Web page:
MTSU’s newest graduates may be among the 1.6 million-plus students receiving college degrees across the United States this year, but they are much more than numbers, university leaders said Saturday.
Speaking at the university’s summer 2014 commencement ceremony inside Murphy Center, guest speaker Scott Boyd, the outgoing president of the MTSU Faculty Senate, assured the 872 graduating students that their goals, their challenges and their futures make them unique.
“You are part of that large number … and it could be easy to be lost in the crowd,” said professor Boyd, who also is head of the theatre design program in MTSU’s Department of Speech and Theatre. “You’ve worked very hard to make sure you’re sitting here at this moment. You established calculated goals to arrive at this point.
“You have empowered yourselves. … You proactively took your life in your own hands and achieved this. Don’t give your power away to anyone or anything.”
Of the 872 MTSU students celebrating Saturday, 651 are undergraduates and 221 are graduate students, including 201 master’s degree recipients, 13 education-specialist degree recipients and seven new doctoral degree-holders. One graduate student also received a graduate certificate.
MTSU President Sidney A. McPhee expressed his appreciation for the students’ dedication to themselves and to the university.
“We’re honored that you entrusted us with something so important as your education,” McPhee said. “We’re confident in your ability to take on far-reaching challenges. Most importantly, we hope you always remain ‘True Blue.’”
Graduate student Kandy Shemwell’s juggling act while earning her education specialist’s degree included marriage, motherhood and serving as assistant girls’ soccer and basketball coach and media specialist in the Coffee County Central High School library.
“I’m very excited about graduating with help from my family, friends, (educational) cohort group and professors, especially Dr. (Marvin) Peyton,” said Shemwell, 36, of Manchester, Tennessee. She earned her third degree from MTSU en route to pursuing her fourth — a doctorate in education from the College of Education.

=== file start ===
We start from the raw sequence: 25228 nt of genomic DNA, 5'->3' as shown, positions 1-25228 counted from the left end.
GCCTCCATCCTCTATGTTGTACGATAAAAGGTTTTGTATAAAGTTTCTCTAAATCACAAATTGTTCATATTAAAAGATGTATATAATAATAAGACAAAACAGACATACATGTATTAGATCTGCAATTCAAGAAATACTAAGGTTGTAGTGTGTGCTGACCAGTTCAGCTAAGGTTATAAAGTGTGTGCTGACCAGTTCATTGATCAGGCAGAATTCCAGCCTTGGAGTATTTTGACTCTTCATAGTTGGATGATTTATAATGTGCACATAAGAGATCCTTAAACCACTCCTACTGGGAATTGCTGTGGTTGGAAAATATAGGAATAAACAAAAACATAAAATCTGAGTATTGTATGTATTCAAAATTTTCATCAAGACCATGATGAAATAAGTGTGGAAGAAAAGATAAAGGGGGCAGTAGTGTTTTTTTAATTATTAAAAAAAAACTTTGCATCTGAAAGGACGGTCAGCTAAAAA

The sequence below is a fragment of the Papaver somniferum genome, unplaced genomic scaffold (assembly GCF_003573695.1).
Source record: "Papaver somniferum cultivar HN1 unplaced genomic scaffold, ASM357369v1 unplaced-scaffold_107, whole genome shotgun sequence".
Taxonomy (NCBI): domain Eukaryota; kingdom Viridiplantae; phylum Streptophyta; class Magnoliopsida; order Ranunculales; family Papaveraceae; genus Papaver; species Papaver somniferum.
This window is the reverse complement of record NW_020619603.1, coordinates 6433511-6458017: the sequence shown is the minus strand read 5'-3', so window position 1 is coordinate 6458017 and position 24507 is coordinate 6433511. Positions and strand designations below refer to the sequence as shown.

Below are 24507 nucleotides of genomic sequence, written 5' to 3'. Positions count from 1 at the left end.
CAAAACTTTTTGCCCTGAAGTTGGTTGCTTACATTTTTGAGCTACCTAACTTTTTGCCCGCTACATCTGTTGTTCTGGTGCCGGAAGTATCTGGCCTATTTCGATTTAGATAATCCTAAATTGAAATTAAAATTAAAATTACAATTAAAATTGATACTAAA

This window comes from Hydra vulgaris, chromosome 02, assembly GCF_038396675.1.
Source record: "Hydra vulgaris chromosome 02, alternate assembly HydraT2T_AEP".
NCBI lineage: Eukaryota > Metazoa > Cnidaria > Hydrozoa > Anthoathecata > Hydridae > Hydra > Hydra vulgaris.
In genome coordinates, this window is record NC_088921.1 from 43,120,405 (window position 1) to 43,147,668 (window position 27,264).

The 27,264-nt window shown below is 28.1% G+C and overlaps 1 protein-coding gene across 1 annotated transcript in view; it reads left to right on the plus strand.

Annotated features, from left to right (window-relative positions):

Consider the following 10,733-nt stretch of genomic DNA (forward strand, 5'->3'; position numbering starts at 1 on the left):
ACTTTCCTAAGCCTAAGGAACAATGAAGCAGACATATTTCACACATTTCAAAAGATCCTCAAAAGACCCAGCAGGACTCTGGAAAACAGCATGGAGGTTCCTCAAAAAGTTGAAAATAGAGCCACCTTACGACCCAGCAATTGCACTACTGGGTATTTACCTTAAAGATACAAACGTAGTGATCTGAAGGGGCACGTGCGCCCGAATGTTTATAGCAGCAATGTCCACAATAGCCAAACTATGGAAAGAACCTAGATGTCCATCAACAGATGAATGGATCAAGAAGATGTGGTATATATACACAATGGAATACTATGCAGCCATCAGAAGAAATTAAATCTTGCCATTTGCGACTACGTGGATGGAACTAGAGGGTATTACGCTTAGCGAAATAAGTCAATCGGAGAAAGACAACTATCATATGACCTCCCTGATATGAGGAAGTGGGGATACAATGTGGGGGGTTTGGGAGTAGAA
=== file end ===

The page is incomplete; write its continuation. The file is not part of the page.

“I’ve loved it,” she said of her graduate-level experience that involved MTSU professors coming to Manchester on weekends to teach to a group of students. “I love going on campus, but having the cohort helped tremendously. The small class size and working more one-on-one with the professors helped me. … I value my MTSU education.”
University Honors College senior David Hiller of Nashville, Tennessee, graduated with a 3.4 GPA with dual majors in physics in the College of Basic and Applied Sciences and psychology in the College of Behavioral and Health Sciences.
“I wanted to explore as much as I could before going out in the world,” said Hiller, 25, explaining why he spent six years earning his degree. “MTSU’s a surprisingly good school. You end up with professors one-on-one, and they frankly teach you better. Overall, it has been very worthwhile and I have made lifelong friends.”
The ceremony also featured special honors for 11 MTSU retired faculty members with the designation of “Professor Emeritus.” One of those honored, Dr. Dwight Bullard of the Department of Business Communication and Entrepreneurship, has served MTSU for 48 years as a professor and associate dean of the Jones College of Business.
A complete program from the Aug. 9 commencement ceremony, including lists of all the graduates by college and details on each of the newly honored faculty emeriti, is available here.
— Gina E. Fann (firstname.lastname@example.org) and Randy Weiler (email@example.com)